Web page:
The wall of pain

I don’t think you can determine the amount of an “adequate supply” [of cannabis] for any patient depending on their medical condition.

I know doctors and the medical community like to parcel out the strength of drugs depending on the condition, especially for pain. If you have cancer, you are suffering from this much pain; if you just had surgery, we have decided you are suffering from this much pain; if you have migraines or cramps, you get this much pain relief.

I understand that a system for scheduling the strength of drugs is required, but it does not match the unique experience of pain that every person experiences — just one of the many reasons why it has failed.

This drug scheduling system is not really focused on the patient. In fact, it seems to take everything but the patient’s needs into consideration. And so patients have to create their own systems for treatment.

In my opinion, the MMJ system that has been created here in New Mexico, and the way it is evolving, does not allow patients the ability to create, plan, and manage their debilitating medical conditions. For instance, I don’t need a license to grow enough to make extracts — but other patients do.

But as a chronic pain patient, especially for such a long period of time, not only are my tolerance levels higher than the average patient, so are my pain levels. Which means stronger THC levels are needed. In fact, over a quarter of a century, I have never been able to decrease my pain levels — only stabilize them. (And that takes a lot of work.)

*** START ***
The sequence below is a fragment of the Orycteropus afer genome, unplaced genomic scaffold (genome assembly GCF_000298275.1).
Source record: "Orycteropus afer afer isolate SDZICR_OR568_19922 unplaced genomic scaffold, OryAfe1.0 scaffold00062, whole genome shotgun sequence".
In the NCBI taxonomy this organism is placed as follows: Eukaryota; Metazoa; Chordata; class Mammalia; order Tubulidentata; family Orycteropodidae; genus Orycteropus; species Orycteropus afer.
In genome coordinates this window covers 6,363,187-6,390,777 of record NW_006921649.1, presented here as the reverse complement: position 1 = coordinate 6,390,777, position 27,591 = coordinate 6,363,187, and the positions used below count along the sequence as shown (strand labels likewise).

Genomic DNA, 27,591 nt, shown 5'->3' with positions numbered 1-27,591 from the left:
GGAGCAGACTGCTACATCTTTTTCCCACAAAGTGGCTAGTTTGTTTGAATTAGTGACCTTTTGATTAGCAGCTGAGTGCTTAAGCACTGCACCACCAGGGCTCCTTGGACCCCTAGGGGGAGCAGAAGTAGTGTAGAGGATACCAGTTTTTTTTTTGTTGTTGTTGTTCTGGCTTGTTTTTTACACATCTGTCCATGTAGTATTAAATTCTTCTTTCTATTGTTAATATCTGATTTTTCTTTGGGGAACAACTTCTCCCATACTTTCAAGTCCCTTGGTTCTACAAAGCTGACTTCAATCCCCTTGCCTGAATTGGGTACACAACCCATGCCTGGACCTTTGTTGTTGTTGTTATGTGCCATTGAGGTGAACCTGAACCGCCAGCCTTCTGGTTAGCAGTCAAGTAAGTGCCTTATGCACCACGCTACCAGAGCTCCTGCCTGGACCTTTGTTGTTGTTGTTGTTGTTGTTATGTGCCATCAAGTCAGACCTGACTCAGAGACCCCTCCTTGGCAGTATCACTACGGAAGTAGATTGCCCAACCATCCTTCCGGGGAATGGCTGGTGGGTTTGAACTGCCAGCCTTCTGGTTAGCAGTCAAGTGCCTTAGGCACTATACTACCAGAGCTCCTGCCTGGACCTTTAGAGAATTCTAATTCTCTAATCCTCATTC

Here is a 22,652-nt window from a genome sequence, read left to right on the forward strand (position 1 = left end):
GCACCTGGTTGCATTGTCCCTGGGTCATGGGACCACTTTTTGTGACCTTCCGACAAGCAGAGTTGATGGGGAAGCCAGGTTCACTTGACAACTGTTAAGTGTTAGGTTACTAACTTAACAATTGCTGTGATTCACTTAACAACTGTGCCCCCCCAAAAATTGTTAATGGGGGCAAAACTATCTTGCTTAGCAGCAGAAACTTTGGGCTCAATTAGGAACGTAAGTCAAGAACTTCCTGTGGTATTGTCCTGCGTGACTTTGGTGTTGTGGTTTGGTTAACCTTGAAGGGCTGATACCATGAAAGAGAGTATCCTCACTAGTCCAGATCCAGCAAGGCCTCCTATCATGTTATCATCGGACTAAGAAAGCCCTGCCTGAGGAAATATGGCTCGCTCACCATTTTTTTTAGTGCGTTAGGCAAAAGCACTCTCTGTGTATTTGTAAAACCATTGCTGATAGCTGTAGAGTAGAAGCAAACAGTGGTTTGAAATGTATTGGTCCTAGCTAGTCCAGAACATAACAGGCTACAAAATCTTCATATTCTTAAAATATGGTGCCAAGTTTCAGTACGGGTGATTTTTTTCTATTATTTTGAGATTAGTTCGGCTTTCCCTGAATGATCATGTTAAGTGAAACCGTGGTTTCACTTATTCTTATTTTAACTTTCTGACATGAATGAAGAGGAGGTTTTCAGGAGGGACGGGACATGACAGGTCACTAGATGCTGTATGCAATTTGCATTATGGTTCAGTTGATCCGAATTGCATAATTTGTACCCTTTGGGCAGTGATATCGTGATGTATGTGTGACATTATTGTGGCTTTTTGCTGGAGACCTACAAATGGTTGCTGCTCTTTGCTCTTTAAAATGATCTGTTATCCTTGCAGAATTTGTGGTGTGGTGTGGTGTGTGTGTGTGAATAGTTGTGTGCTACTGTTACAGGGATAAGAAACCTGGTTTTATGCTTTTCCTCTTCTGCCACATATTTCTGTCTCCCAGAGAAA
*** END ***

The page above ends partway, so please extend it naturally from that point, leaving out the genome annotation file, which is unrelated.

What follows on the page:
It’s like this… Some people receive pain relief from taking a Tylenol or an aspirin, but I cannot remember a time when that was true for me. There is a wall of pain that some drugs just can’t penetrate. And the higher the pain levels, the thicker the wall.

The last time I was in the hospital (for an unrelated surgery), I had a disagreement with the nurse over dosages of pain medication, as the doctor had prescribed one 10mg hydrocodone at a time. So I told her, there’s no point in my taking just one, it won’t have any effect. I’ll just skip this one and take two the next time I’m allowed to have something for pain.

I think this attitude confused the poor nurse, who at first disagreed with my plan, but came back about an hour later with two pills. Because as anyone who is involved with treating pain knows, it’s very easy for acute pain to blossom into something worse — creating problems and hazards for the whole treatment plan.

Unfortunately, I lost the battle when I was discharged, and was only given a small supply of pain meds to use for recovery. And let me tell you, that recovery took a lot longer, and was a lot more painful, than it needed to be. (It would have been a completely different story if I had been able to access medical marijuana at the time.)

I can’t say this enough… Free the weed.

If you don't comment, I'll just assume you agree with me

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